In some of the most effective storytelling, there is precision. Not just in the details, dialogue, and settings, but also in how a tale is told. In Drive My Car, celebrated filmmaker Ryûsuke Hamaguchi emphasizes the “how”, creating an elegant, reflective movie that moves beyond plot and conversation to examine – and enjoy – the very process of storytelling. The results and the film are fascinating.
Adapted from a short story by Haruki Murakami, Drive My Car begins, appropriately enough, with a key character telling a story. A couple are in bed, bathed in a sensual tone and minimal exterior light. Oto (Reika Kirishima) recounts the adventures of a high school girl who repeatedly sneaks into the house of her romantic crush. Her husband, Yûsuke Kafuku (Hidetoshi Nishijima), listens as the story becomes more elaborate and riskier.
We soon learn they are a storytelling power couple. She’s a former actor and now screenwriter, he’s an accomplished stage director and actor. During their shared morning commute, he adds feedback and flavor to her most recent tale. They volley questions and details back and forth.
For us, this is all a cover of sorts. For Oto and Kafuku, their communication is most dynamic and familiar when they focus on fiction, like Oto’s story. We gradually learn their reality is not a happy one, with Hamaguchi revealing specifics with incredible skill, adding impact at various times throughout the flowing narrative.
Oto passes away by the end of the first part of Drive My Car. What follows is both a quiet study of a man without an emotional home, and a remarkable exploration of how people tell stories. This is comfortable territory for Hamaguchi. His excellent five-hour Happy Hour follows the lives of four women through relationships and self-realization, and his recent Wheel of Fortune and Fantasy is a triad of stories about connections found and missed (With Wheel, Hamaguchi is enjoying nearly universal acclaim for two films in the same year.)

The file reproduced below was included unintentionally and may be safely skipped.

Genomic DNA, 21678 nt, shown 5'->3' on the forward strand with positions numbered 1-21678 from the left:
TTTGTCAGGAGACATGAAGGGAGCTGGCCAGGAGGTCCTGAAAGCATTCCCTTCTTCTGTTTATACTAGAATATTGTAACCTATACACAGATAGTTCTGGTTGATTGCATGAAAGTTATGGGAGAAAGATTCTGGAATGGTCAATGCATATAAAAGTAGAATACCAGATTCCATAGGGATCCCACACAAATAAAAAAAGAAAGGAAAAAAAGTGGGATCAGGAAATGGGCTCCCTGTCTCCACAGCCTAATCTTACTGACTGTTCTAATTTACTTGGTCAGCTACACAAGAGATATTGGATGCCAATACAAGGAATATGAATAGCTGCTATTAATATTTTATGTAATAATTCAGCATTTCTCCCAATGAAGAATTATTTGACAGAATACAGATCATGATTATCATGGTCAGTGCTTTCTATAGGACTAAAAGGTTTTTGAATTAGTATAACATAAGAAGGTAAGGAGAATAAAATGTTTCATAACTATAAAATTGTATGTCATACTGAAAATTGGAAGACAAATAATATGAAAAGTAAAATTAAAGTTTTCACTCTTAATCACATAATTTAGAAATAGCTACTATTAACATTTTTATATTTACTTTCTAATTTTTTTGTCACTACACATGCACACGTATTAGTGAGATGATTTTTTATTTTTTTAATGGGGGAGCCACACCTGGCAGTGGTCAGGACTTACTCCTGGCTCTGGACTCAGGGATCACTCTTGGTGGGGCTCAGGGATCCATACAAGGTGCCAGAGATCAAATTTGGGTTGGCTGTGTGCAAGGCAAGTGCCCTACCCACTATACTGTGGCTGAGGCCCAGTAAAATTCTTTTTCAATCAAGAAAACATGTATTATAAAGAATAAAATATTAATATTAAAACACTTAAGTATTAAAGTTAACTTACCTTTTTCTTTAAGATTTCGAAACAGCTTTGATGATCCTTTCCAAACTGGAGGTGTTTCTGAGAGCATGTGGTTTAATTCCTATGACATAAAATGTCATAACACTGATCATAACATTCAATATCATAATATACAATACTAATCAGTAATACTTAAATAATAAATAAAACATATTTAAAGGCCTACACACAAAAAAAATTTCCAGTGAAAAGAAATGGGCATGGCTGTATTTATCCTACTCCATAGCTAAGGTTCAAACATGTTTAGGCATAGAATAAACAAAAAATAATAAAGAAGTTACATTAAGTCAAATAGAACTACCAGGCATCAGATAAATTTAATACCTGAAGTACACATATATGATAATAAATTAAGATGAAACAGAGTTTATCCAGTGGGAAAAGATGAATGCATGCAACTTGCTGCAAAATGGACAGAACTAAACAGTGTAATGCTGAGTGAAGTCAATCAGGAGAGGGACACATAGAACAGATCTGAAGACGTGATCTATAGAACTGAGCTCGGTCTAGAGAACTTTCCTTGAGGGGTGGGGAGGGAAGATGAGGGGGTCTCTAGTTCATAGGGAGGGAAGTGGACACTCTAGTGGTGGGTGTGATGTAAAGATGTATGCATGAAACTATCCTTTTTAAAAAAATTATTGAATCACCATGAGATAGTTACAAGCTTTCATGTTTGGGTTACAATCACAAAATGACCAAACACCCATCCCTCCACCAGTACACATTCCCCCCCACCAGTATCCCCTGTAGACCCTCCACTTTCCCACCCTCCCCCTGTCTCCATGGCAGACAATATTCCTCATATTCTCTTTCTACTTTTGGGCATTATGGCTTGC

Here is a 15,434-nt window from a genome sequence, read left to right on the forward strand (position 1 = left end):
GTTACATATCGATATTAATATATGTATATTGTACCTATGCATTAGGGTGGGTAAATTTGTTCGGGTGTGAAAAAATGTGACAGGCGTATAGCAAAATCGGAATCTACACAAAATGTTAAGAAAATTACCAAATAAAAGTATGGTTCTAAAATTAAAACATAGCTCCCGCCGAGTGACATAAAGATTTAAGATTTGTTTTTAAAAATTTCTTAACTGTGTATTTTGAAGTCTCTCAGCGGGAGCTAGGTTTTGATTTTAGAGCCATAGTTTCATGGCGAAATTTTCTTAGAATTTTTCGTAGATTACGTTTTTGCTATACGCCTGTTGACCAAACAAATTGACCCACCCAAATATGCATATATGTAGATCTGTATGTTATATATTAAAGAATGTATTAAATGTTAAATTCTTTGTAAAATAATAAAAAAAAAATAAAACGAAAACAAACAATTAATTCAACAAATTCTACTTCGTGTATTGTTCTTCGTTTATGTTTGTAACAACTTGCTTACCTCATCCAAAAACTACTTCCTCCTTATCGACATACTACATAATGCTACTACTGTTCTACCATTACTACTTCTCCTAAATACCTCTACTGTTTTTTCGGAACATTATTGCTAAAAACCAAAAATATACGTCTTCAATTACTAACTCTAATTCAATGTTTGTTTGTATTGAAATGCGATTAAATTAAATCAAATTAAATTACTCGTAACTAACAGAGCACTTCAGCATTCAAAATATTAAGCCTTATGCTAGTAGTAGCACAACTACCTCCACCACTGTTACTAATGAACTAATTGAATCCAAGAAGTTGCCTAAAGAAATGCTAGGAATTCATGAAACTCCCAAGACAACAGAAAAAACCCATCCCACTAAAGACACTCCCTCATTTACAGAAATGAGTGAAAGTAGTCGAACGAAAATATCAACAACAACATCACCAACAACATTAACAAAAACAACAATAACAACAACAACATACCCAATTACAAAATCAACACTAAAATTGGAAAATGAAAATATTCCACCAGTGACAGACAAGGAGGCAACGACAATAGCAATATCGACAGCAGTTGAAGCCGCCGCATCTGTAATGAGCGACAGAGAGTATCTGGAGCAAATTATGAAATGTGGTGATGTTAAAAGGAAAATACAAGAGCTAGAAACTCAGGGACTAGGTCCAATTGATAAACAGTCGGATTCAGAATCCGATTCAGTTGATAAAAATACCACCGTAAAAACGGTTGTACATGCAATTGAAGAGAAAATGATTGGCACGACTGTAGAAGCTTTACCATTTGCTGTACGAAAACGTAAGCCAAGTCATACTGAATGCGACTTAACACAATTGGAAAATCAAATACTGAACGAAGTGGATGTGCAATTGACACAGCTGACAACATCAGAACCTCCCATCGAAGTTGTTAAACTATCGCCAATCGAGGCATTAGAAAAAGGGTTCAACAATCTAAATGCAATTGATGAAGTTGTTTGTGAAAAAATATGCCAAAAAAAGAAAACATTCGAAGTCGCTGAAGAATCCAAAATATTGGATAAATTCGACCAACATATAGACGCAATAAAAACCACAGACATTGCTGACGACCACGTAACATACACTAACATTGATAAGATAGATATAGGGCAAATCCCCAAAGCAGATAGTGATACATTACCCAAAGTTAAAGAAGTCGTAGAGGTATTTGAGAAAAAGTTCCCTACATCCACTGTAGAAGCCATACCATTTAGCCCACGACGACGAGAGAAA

Kafuku agrees to direct an adaptation of of Chekhov’s Uncle Vanya at a theater residency in Hiroshima, where a young woman is assigned to drive his car, shuttling the director from his temporary home to his temporary job. Any potential connection between the two seems so unattainable as to perhaps never happen (but it does). From the back seat, Kafuku focuses only on practicing the rhythms of Uncle Vanya by running lines with cassette recordings of his deceased wife. It’s a subtle, brilliant piece of melancholy: the couple continues their in-car exchange, never to talk in person again. The driver (Tôko Miyura) is only a bystander, an unwilling eavesdropper.
The most engrossing moments of Drive My Car are in the making of Uncle Vanya. Kafuku insists on presenting the play at an exact tempo, with each actor speaking their first language and the cast memorizing every line and beat. The audition sequence is a thrilling mini-orchestra of languages, an occasionally tense blur of action and reaction. The subsequent casting and rehearsal scenes are even better, Hamaguchi crafting a study of the rhythms of speech and the complications of communication. Most of the play’s actors don’t understand the rest of the cast, as they gently cue one another by tapping on the table (It’s impossible not to wonder if the film’s actors also didn’t understand one another.) Hamaguchi’s direction is crisp and to-the-point, lacking dramatic flourishes that would distract from the mostly verbal action. We do get to see the on-stage result and the play’s finale is nothing short of a knockout.
Nishijima plays the widowed theater director like a man content to float from one world to another, refraining from thought beyond the here and now. He even vocalizes his preference for inertia, complimenting his driver that he sometimes forgets there’s a car under him, that she’s just smoothly moving him forward. Nishijima’s temperament suits that mood and makes his more engaging moments that much more satisfying. Hamaguchi confidently understands moments like those come and go for everyone, that we all have stories that drive us.